Dial M For Murder – Crew Spotlight – Matt McGrath

Matthew McGrath is one of the Producers for “Dial M For Murder” and is a founding member of Bygone Theatre. He produced “Doubt: A Parable” and performed in “Retro Radio Hour”.

Producer Matt McGrath

Producer Matt McGrath


Matt Mcgrath has been acting on stage for over a decade. He attended Cardinal Carter Academy for the Arts for their drama program, and graduated from U of T with a degree in Cinema Studies and English.

​Selected stage credits; “Excuse You!” (Theatre On A Thought/Toronto Fringe); “Young Frankenstein” (Alexander Showcase Theatre); “Rosencrantz and Guildenstern Are Dead” (Hart House Theatre); “Absolute Alice” (Stratford Factory Productions/Toronto Fringe); “Hairspray” (St. Michael’s College); “Pigeons In Love” (InspiraTO Festival); “Arsenic and Old Lace” (Victoria College Drama).

1. How did you get started with Producing?
I started a company and gave myself a fancy sounding title.

2. What is your favourite part of the creative process?
Watching the actors grow into their characters.

3. What are some challenges you face working as a Producer?
Finding a boat load of money so we can put on the best show we possibly can.

4. Any advice for other people looking to pursue Producing?
Find several wealthy benefactors asap.

5. What are you most excited for in regards to “Dial M For Murder”?
Getting to see a talented group of actors perform in front of a beautiful set at the lovely Robert Gill Theatre. Don’t get much better than that.

The Rehearsal Process – Retro Radio Hour

Every show brings its own challenges, and with the plays collected for our upcoming Retro Radio Hour I encountered some that were new to me.

When working on larger scale shows like Doubt, Hairspray or Arsenic and Old Lace, I often found I didn’t have time to do all I wanted to do. Character exercises were neglected, and warm-ups abandoned in favour of instead focusing on blocking, or a specific moment that was troublesome to an actor. I had hundreds of ideas that had to be narrowed down to dozens, and even then rarely explored fully. The biggest creative challenge was knowing when to not bring up something that might have lead to an interesting discussion, simply because we needed to focus our energy elsewhere.

This wasn’t quite the same for some of the smaller one acts, like Plasterface, Pigeons In Love or Bucket. Here, timing seemed more important than character because everything was just a snippet of a larger picture, tiny vignettes that were sometimes more visually interesting than thought-provoking. Here we spent significant time discussing what we wanted to come across, and then working to find ways to make that read onstage, in simple, clear terms. It may sound less creative, but it was actually a very helpful process, and something I keep in mind now when working on larger projects as well – it’s all well and good to have grand ideas and intention, but the audience needs to understand where that’s all coming from too.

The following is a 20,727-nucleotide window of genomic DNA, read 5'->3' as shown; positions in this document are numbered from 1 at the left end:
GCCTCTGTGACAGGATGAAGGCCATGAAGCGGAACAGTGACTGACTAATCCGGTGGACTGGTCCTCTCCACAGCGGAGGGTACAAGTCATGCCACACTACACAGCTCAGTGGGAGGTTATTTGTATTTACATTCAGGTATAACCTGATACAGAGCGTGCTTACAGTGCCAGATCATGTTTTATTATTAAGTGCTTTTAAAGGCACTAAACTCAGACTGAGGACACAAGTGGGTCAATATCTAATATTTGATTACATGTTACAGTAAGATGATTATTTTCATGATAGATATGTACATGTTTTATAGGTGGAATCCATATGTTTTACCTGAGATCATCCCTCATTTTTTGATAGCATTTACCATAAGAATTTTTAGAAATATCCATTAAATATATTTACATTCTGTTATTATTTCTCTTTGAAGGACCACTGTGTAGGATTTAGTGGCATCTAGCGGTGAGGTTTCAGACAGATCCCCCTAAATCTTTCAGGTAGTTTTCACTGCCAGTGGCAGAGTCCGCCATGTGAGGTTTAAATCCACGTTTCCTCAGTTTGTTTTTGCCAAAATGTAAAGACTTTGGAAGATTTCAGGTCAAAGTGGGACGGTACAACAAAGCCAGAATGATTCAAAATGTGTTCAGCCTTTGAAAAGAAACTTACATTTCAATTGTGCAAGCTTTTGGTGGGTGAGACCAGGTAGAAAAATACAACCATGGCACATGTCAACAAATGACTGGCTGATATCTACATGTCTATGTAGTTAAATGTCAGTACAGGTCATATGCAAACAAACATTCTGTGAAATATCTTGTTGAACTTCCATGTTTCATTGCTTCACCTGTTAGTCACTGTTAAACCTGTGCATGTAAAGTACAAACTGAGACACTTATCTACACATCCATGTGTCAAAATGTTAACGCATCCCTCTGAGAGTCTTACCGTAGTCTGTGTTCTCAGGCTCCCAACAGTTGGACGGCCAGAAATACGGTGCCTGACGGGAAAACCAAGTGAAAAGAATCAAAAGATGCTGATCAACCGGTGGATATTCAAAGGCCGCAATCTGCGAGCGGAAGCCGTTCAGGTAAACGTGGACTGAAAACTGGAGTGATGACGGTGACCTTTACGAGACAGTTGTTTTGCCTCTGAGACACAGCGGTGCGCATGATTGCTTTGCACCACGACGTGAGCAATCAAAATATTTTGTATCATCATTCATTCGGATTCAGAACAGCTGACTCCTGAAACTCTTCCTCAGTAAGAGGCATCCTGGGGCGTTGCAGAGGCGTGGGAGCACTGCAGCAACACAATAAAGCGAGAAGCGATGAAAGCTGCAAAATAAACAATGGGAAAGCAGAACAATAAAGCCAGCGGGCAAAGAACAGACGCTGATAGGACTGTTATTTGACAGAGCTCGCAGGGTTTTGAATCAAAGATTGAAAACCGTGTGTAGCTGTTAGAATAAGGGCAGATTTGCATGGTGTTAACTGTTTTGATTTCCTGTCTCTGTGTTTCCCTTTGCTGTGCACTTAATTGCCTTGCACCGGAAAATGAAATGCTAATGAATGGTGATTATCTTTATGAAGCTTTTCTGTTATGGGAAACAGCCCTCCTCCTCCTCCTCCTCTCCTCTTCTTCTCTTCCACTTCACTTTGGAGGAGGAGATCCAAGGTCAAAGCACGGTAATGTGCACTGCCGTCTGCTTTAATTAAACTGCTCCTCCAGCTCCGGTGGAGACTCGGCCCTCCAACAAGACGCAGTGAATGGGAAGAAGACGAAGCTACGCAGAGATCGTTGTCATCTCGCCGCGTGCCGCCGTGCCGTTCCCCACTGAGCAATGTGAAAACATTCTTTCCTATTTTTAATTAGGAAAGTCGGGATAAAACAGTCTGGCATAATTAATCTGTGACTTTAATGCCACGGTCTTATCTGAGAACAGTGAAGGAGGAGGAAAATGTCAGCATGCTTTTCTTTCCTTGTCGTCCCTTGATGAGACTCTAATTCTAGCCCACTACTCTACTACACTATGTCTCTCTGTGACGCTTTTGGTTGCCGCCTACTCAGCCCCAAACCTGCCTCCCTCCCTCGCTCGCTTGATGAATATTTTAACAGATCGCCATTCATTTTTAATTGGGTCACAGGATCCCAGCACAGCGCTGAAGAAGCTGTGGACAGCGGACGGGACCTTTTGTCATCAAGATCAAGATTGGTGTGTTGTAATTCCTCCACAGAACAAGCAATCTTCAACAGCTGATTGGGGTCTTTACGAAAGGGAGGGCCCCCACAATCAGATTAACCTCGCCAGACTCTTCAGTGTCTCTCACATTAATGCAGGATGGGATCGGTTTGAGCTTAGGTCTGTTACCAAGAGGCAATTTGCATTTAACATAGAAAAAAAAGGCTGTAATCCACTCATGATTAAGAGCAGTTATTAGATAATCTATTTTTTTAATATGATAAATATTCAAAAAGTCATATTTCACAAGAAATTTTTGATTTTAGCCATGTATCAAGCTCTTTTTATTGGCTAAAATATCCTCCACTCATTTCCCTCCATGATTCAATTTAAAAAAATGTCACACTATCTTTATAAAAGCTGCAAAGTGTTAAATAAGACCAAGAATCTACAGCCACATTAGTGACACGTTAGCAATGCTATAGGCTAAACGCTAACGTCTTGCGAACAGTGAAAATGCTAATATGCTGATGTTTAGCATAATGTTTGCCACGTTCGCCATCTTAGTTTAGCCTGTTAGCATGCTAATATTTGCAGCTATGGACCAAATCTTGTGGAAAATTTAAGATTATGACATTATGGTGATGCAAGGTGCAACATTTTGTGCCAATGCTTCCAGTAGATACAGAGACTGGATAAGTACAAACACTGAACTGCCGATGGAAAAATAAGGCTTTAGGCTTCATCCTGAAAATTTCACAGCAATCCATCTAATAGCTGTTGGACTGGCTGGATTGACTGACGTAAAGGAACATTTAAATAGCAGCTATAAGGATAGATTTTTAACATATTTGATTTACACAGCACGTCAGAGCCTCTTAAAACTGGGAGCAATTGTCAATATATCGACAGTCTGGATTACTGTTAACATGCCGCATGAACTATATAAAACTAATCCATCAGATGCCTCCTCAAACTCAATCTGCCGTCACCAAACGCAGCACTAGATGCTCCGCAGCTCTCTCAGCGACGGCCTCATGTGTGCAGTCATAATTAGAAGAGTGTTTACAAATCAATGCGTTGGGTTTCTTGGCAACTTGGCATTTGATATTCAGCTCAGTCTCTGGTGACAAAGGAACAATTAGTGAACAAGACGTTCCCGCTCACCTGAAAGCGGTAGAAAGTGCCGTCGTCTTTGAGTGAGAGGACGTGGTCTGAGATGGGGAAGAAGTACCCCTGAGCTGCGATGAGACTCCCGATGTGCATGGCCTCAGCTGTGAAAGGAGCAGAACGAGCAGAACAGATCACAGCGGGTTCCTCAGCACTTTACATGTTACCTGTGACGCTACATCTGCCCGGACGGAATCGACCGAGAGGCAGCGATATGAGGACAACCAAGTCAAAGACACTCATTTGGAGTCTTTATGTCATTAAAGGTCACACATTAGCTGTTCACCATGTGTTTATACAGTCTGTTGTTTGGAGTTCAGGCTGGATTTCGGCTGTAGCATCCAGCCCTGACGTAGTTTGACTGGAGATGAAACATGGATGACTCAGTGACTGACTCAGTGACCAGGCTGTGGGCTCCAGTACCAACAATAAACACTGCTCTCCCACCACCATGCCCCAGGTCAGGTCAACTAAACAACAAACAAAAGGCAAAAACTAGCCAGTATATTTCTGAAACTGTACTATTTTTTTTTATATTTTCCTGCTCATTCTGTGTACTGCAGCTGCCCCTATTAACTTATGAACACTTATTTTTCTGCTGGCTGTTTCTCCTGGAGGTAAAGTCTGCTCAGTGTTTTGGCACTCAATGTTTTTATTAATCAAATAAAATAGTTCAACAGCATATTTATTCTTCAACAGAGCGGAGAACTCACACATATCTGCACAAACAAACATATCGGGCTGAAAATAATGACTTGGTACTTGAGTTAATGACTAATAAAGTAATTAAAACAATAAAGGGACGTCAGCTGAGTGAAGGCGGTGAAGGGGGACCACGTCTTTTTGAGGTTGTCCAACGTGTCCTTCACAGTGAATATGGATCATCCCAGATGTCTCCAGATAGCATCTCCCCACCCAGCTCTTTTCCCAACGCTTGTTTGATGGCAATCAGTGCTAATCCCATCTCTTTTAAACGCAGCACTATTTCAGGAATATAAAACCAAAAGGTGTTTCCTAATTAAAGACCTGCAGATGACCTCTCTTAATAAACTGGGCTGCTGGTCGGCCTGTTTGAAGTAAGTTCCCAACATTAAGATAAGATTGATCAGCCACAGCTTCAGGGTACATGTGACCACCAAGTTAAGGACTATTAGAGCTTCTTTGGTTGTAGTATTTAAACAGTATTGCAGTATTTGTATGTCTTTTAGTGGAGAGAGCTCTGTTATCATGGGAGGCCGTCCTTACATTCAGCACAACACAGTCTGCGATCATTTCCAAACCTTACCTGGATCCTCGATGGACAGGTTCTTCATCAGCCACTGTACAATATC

Other short plays like Noble Savages and Children Don’t Cry provided different challenges, like simply understanding what the hell the writer intended. We spent countless rehearsals just talking about possible scenarios, and in the end decided we need to just pick one and stick to it. Thankfully, it worked.

But now, working on 5 very different scripts at once (not to mention rehearsing the songs, worrying about schedules, marketing the show and trying to keep costs down so we can actually PROFIT from this – a rare thing in theatre) I have problems I’ve never faced before. The main one being, how do I get across to my actors the sound and style I’m looking for, without simply making them mimic?

I’ve tried very hard in the last couple years to eliminate “do this” from my directing vocabulary. While it’s sometimes very hard to step back and watch someone do something one way, when you know (or so you think) they’d be better if they’d “just do it more like this”, I’ve found that ultimately, letting my actors find things themselves makes for much happier people and much better results. I’ve tried to keep all my directing to asking questions (even if they are rather pointed, like, “are you thinking of something right now? or just trying to look like you’re thinking of something?”, you know who you are :-P) and suggesting scenarios, often playing devil’s advocate for the sake of conversation. However, in this limited time frame, and with scripts that are little more than soap operas (funny ones, it’s true, but still simplistic), I’ve found I need a new method of directing.

At first, I felt a little useless at rehearsals; as there was no real character work being done (aside from deciding on the kind of voice someone would be doing), I didn’t have much to contribute past, “good job” or “we need to tighten that up”. As someone who likes to really get into the text I found that rather frustrating. However, as time has gone on, I’ve found it’s actually really interesting to watch a group of people collectively form a play. By taking a step back as a director, my actors, more than ever, were left to explore things on their own. While this is something I always encourage, here the tight time frame meant that there wasn’t any real discussion about it, they just each adjusted themselves slightly with each reading. What’s really amazing is, they seem to all sense the same thing, and each one gets better, and moves more towards the same unified piece on their own, without even discussing it! While it may minimize my role, it’s been great to see confirmed the thing I’ve suspected for a few years now; the best thing I can do as a director is to cast amazing actors and let them do their thing. My shows have turned out great because my actors are always great, and I can’t wait to watch them rock these shows again, come May 11.